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UNICEF warns of abuses against children in Kenya

UNICEF warns of abuses against children in Kenya

Kenyan child with her family's belongings at transit centre in Mulanda
Children and women have borne the worst of the violence in Kenya and have the most to gain from peace, the United Nations Children’s Fund (UNICEF) said today, drawing attention to rising sexual violence and seeking resources to combat it.

With the two leaders in the disputed election, President Mwai Kibaki and Raila Odinga, set to meet through the mediation of former UN Secretary General Kofi Annan and other eminent African leaders, the agency said the political turmoil has increased incidents of sexual abuse against children, teens and women.

Preliminary reports collected by an inter-agency group, led by the UN Population Fund (UNFPA) with support from UNICEF and the UN Development Fund for Women (UNIFEM), indicate “the tragedy of girls and women in the informal camps who trade sex for biscuits, protection, transportation, or are raped while trying to get to a latrine during the night.”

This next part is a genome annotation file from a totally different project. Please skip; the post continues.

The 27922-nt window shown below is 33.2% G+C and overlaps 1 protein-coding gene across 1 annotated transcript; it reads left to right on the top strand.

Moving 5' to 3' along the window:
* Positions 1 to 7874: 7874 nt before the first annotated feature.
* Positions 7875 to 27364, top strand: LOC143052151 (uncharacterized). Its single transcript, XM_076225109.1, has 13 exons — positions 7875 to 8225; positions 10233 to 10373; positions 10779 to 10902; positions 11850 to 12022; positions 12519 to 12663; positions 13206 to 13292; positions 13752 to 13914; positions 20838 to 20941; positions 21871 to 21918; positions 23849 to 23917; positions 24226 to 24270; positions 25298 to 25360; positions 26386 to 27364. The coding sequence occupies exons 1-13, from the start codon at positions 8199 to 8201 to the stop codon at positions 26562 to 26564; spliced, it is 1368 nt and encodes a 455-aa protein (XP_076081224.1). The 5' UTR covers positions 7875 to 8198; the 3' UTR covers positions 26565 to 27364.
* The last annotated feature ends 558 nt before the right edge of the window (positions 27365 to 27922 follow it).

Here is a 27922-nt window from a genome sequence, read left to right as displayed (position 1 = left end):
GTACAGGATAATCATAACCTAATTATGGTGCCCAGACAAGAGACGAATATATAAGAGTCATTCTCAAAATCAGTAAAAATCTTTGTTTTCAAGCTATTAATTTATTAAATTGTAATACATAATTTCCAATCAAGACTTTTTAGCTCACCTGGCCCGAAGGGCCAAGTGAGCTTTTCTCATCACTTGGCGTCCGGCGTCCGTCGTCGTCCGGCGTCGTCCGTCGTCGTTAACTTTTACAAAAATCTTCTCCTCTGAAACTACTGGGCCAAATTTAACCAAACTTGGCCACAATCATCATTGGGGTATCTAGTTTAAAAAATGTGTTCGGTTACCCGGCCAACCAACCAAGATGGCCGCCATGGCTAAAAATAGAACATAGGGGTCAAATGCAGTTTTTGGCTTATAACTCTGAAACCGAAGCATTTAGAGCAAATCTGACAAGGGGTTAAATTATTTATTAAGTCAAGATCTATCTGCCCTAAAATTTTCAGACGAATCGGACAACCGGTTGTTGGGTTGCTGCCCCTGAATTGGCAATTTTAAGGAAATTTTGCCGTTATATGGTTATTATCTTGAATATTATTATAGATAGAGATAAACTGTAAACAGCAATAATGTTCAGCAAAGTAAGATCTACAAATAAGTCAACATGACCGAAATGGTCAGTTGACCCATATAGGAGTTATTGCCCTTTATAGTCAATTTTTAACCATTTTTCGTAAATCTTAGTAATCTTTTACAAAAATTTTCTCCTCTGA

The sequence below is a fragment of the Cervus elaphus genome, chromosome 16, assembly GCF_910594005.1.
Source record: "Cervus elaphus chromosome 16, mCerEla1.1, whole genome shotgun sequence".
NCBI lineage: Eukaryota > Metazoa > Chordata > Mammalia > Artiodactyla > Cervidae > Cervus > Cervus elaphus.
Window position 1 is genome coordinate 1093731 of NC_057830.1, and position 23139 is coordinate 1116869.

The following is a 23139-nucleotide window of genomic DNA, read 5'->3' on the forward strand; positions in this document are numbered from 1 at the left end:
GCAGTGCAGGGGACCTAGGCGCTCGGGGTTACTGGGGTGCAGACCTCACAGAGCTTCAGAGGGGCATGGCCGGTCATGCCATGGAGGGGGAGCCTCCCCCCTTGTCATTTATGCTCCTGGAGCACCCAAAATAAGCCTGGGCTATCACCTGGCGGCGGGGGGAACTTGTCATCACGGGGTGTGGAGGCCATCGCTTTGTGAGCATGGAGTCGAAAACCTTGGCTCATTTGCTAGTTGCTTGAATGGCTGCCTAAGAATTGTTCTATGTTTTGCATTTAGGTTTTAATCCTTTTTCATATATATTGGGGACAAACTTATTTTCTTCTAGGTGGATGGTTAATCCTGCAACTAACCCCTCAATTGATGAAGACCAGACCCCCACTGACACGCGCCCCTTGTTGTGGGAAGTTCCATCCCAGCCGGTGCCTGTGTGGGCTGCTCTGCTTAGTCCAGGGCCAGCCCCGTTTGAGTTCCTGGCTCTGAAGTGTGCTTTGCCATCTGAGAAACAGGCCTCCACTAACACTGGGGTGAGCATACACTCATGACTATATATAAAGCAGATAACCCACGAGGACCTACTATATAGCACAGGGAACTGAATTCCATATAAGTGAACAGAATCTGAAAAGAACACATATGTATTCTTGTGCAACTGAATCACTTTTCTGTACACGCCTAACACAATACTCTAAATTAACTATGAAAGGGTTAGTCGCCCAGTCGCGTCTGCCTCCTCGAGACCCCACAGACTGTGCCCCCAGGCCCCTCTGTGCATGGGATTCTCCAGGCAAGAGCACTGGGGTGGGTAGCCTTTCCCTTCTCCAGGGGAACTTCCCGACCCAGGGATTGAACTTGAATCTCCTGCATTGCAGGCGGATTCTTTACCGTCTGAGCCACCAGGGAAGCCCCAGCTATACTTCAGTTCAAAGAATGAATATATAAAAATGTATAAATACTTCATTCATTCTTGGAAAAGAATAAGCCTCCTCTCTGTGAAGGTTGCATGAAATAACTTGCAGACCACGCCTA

The Gender Violence Recovery Center in Mombasa reported that cases of sexual violence had doubled since the disputed elections and there have been an increase in sexual assaults by strangers and gang rapes; most of them girls under the age of 18, but also including some boys, UNICEF said in a news release.

On the overall violence, UNICEF said brutal attacks have continued in several areas in the Rift Valley. Inter-ethnic violence also erupted in some places that had so far stayed out of the conflict, including Nakuru, which is now playing host to the largest population of displaced families in the country.

The agency has dispatched more than $1.2 million in emergency supplies and has had teams working on the ground in the major hotspots since the crisis began. But it said it needs more funds to protect children from violence and abuse, and to assist those who have been worst affected.

UNICEF also stressed that the importance of getting Kenyan children back to school. An estimated 1,700 displaced children have been admitted to schools in the Nakuru area alone, including hundreds in classes held in tents provided by UNICEF.

Working with partners UNICEF is also setting up “safe play areas” in Nakuru that will enable children from the camp to enjoy games and play. Parents can be assured that their children are safe while they go to seek work or fuel, collect water and food, or look for a place to live.

UNICEF is urgently seeking $3 million for emergency programmes that can “protect and help children today and build a safer Kenya tomorrow.”